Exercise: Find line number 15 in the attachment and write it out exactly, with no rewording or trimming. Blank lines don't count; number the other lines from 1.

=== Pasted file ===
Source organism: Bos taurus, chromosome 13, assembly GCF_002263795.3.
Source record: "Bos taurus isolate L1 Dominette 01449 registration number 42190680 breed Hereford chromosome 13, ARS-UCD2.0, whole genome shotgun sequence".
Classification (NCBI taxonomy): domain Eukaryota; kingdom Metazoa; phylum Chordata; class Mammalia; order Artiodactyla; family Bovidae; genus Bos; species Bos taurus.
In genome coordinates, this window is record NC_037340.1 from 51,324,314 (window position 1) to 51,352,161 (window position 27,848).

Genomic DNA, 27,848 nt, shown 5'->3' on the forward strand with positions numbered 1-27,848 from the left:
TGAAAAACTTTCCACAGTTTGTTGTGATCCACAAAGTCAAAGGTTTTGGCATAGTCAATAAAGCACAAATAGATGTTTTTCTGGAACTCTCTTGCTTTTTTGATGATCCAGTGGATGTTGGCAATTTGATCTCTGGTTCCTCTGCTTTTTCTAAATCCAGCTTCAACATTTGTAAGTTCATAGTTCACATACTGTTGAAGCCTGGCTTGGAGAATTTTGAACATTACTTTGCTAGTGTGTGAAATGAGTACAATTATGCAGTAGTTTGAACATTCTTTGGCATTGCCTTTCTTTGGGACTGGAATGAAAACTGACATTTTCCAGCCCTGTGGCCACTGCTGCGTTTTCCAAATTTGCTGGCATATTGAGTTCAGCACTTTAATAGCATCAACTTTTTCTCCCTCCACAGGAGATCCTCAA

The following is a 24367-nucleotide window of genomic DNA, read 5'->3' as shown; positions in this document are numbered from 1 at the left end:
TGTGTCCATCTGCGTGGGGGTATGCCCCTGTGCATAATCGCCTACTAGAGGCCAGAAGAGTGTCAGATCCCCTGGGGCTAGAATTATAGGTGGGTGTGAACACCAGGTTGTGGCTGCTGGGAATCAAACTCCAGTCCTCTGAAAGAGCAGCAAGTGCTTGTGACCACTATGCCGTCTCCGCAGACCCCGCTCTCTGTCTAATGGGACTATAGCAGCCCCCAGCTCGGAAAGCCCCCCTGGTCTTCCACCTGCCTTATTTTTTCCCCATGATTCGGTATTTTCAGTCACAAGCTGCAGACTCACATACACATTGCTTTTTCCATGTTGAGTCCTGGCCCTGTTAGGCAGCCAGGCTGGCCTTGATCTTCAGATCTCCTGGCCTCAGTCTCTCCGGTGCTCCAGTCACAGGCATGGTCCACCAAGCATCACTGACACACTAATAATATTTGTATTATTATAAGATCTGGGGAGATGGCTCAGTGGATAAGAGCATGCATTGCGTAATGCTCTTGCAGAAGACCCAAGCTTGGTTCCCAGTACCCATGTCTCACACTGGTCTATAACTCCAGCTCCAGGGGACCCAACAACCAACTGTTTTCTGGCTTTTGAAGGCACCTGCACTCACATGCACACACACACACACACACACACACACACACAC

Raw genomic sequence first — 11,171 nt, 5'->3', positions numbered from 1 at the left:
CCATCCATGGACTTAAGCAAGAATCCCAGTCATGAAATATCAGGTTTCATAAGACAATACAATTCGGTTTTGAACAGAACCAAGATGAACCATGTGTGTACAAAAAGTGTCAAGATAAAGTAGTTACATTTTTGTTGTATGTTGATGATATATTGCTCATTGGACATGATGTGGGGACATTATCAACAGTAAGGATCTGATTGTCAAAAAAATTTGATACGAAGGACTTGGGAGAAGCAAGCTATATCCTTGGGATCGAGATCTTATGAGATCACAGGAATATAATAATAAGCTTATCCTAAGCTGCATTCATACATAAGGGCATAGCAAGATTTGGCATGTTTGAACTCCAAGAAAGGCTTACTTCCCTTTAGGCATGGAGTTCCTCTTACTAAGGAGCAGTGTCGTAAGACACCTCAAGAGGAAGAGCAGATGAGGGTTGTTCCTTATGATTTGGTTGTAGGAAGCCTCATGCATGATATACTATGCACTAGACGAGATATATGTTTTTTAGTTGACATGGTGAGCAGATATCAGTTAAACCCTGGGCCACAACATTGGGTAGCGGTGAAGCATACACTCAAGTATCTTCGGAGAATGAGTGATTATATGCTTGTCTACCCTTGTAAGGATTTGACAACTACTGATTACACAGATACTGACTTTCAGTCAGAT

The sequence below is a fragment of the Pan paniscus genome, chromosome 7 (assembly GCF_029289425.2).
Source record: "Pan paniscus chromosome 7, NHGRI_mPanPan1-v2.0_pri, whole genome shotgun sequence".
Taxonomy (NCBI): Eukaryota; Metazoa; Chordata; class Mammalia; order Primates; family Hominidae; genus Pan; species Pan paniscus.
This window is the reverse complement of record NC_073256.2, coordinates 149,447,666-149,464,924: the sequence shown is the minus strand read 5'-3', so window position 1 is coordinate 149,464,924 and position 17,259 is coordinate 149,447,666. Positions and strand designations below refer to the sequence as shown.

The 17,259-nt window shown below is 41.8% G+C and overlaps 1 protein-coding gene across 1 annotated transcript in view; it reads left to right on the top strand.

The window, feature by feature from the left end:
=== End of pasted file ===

The 17,259-nt window shown below is 41.8% G+C and overlaps 1 protein-coding gene across 1 annotated transcript in view; it reads left to right on the top strand.